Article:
This kind of framework for evaluation is needed, Danielson explained, “not because teaching is of poor quality and must be ‘fixed.’ Instead, it’s because teaching is so hard that it’s never perfect. We constantly have to strive to make it better.”

The increased focus on effective teaching and education reform is a trend Danielson is seeing not only across the country but also around the world.“In the last five years, especially, it’s clear that people have realized that improving our schools is not just a nice thing to do,” she said. “It’s something we must do.” Danielson added she has been impressed by the work done by HCPS and its committee developing the new evaluation system—a committee that includes teachers, representatives of the Hillsborough Classroom Teachers Association and administrators. “There is a very genuine focus here on enhancing quality and accountability,” she observed.

While Danielson’s framework is having a broad-based impact on education, what means the most to her is the impact on individual teachers.

“The first and best use of these tools is by teachers themselves,” she said. They help teachers reflect on their own practices as professionals, to “see themselves in the rubric descriptions and be able to say: ‘Where am I?’ Then they look over at the next level of performance, and they think: ‘I can do that.’ Or, ‘I never thought of that.’ ”

Danielson recalls getting an email from a teacher whose school system had started using her framework for evaluations. “He wrote to me that he had been on the verge of retiring, but that now he’s decided not to, because teaching is fun again,” Danielson remembered. “Those are the kind of emails I keep.”

At the end of the day, tools like those Danielson has developed are aimed at helping teachers become more effective at an extraordinarily tough job: helping children learn.

“Learning has to be done by the learner through an active intellectual process,” Danielson noted. “An effective teacher engages kids in using their minds. That’s the bottom line.”

 

 
 

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Teacher Profiles:

Meet Two Teachers Who Will

Make a Difference



Woodrow Samuel II, Mentor

Woodrow Samuel (pictured above, center), based at Sligh Middle School’s Health and Wellness Academy, is in his 11th year of teaching. He is the subject area leader for 8th grade Language Arts, and has also taught a variety of subjects in grades 6 through 12 including Chemistry, Biology and Earth Science. Woodrow is one of the sponsors for the Men of Vision program, which seeks to mentor young boys and raise their academic performance.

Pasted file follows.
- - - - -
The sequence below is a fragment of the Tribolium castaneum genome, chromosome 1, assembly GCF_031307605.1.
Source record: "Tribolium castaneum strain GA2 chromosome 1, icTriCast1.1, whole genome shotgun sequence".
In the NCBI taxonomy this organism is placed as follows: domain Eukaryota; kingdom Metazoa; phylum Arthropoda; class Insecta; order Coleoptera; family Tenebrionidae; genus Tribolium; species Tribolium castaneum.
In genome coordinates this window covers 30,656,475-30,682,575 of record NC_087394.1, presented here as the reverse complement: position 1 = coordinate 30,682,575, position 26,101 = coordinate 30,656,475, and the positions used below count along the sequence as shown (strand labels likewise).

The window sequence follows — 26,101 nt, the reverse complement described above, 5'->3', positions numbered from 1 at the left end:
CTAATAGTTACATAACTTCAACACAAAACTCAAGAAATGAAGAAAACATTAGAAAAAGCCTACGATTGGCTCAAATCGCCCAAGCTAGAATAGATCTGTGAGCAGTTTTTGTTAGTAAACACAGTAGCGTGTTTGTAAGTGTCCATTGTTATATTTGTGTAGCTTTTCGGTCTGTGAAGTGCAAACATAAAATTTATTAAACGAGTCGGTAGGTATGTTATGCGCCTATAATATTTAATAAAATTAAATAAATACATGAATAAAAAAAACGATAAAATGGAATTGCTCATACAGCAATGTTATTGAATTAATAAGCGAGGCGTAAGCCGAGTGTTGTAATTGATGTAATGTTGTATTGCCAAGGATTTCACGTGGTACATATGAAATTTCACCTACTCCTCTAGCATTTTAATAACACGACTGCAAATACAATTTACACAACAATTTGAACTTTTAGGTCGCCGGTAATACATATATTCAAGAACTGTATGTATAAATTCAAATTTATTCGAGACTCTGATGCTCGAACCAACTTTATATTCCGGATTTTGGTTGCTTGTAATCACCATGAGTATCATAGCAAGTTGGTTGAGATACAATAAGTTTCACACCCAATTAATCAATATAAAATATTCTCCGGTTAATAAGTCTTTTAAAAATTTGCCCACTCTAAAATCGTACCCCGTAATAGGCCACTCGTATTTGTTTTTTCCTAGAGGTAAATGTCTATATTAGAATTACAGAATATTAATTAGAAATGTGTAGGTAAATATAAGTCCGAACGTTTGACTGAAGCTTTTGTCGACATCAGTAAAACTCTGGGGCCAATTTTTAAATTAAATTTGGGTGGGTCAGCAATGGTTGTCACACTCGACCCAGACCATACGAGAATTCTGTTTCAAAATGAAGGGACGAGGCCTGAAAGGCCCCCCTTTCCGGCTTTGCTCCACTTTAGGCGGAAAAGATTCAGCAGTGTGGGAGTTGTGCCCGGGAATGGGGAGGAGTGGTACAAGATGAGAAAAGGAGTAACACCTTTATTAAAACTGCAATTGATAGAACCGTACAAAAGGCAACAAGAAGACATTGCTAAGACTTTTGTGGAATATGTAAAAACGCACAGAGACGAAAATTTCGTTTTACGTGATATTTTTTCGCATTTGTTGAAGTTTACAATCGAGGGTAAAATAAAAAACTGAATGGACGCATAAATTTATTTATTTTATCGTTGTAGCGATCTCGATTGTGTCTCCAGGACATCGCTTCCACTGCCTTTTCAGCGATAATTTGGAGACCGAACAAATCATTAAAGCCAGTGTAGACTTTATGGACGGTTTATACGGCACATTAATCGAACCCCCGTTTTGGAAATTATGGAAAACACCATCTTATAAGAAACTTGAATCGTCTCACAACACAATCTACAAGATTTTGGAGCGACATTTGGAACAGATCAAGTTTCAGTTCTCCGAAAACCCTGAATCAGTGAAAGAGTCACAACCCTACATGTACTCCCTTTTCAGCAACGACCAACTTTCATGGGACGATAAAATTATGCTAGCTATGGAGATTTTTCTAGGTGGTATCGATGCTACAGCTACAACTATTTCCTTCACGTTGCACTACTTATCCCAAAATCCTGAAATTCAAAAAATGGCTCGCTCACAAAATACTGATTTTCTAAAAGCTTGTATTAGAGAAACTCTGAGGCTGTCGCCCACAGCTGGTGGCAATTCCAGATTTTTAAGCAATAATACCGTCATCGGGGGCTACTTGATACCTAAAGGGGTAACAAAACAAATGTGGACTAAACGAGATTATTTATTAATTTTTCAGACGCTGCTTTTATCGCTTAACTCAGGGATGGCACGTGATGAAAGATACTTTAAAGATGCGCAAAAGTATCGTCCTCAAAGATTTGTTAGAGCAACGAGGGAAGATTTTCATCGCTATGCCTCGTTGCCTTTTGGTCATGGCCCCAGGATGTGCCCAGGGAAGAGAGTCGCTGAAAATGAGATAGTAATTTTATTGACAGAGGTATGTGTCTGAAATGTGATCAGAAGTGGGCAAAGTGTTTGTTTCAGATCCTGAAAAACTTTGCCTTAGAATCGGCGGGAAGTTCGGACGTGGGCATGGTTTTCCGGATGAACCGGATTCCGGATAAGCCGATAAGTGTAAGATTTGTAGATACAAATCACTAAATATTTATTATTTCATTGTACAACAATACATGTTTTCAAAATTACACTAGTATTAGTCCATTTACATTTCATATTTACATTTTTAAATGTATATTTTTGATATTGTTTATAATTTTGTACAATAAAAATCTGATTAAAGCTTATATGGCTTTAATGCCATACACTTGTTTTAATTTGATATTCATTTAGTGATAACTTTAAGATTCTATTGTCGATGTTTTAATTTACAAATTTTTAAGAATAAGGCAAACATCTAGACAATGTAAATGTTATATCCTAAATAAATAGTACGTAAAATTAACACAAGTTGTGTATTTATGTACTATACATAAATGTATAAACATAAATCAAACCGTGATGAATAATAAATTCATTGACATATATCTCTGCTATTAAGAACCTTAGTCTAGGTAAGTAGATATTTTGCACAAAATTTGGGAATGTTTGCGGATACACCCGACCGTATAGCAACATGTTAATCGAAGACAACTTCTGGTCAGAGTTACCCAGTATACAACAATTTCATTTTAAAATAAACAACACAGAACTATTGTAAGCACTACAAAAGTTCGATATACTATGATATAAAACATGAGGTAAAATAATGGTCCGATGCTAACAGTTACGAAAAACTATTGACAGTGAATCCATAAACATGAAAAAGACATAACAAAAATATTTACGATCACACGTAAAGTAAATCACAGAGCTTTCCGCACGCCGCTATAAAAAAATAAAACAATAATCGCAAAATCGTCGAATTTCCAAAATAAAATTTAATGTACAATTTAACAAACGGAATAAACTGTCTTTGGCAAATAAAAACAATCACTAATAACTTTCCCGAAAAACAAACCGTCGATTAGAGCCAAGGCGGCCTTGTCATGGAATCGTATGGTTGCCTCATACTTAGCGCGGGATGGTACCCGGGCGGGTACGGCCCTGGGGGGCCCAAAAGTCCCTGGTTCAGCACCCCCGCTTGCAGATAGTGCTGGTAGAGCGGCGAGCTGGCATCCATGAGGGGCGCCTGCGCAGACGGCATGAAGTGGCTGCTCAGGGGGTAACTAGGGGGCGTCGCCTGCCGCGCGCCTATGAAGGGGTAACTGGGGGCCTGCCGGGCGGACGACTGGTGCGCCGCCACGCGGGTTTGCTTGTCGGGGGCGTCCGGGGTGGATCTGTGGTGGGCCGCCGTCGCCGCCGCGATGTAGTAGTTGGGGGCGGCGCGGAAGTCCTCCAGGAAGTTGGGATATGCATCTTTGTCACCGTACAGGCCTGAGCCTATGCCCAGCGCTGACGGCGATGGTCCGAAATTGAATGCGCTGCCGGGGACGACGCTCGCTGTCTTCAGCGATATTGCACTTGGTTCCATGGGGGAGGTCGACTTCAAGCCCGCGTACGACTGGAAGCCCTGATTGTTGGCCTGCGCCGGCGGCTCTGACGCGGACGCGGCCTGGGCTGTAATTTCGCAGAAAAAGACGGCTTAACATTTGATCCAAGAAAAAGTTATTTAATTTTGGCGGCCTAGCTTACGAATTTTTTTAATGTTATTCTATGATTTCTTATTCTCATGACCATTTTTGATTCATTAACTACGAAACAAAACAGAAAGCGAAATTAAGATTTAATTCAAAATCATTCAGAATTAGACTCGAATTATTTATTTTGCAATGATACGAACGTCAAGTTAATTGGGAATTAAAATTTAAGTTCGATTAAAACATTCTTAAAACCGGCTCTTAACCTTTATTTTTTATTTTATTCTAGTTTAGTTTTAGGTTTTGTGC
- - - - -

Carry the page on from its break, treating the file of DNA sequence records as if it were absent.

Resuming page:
“I’ve had so many people reach out to help me in my life, that I feel mentoring is something I was meant to do,” he said, explaining his decision to seek out a role as mentor in the Empowering Effective Teachers initiative. He looks forward to the opportunity “to work with 15 teachers, where I’ll have the opportunity to impact hundreds of students.”




Cortney Hastings, Peer Evaluator

Cortney Hastings (pictured above, at left) currently teaches 8th grade American History at Giunta Middle School. She has also taught 7th grade Geography and is certified in Social Science for grades 6 to 12, and Integrated Curriculum for grades 5 to 9.

Cortney has been teaching for five years and this fall will begin graduate courses at the University of South Florida toward a master’s degree in Educational Leadership.

At her school, Cortney has been actively involved in mentoring programs aimed at helping new teachers through their certification process. “I love working with other teachers and was excited about the opportunity to become a peer evaluator,” she explained.

 

 
 

About EET go...


Mentors and Peers

to Provide Perspective to Hillsborough Classrooms go...

Newsmaker

Charlotte Danielson go...

Teacher Profiles

Meet Two Teachers Who Will Make a Difference go...

Feedback

Tell Us What You Think

Please send questions, comments or ideas to us at greatteachers@sdhc.k12.fl.us


 

Milestones

Coming Up

  • Summer 2010—Peer and Mentor Training—Over 100 Hillsborough County teachers will begin intensive training as peer evaluators or mentors. Click here to read more about this program.

  • August 24—Start of 2010-2011 School Year—For the first time, Hillsborough County teachers will be evaluated using a new system developed as part of the Empowering Effective Teachers initiative. Read more about it here.

  • 2011-2012—Revised exams will be constructed to measure student learning gains.

  • 2012-2013—New bonuses roll out for teachers who show success in raising the achievement levels of high-needs students.

  • 2013-2014—New career ladder and performance-based compensation go into effect, after completion of three evaluation cycles under the new system.

Want more details about Empowering Effective Teachers? Visit http://communication.sdhc.k12.fl.us/empoweringteachers/
for the most up-to-date information.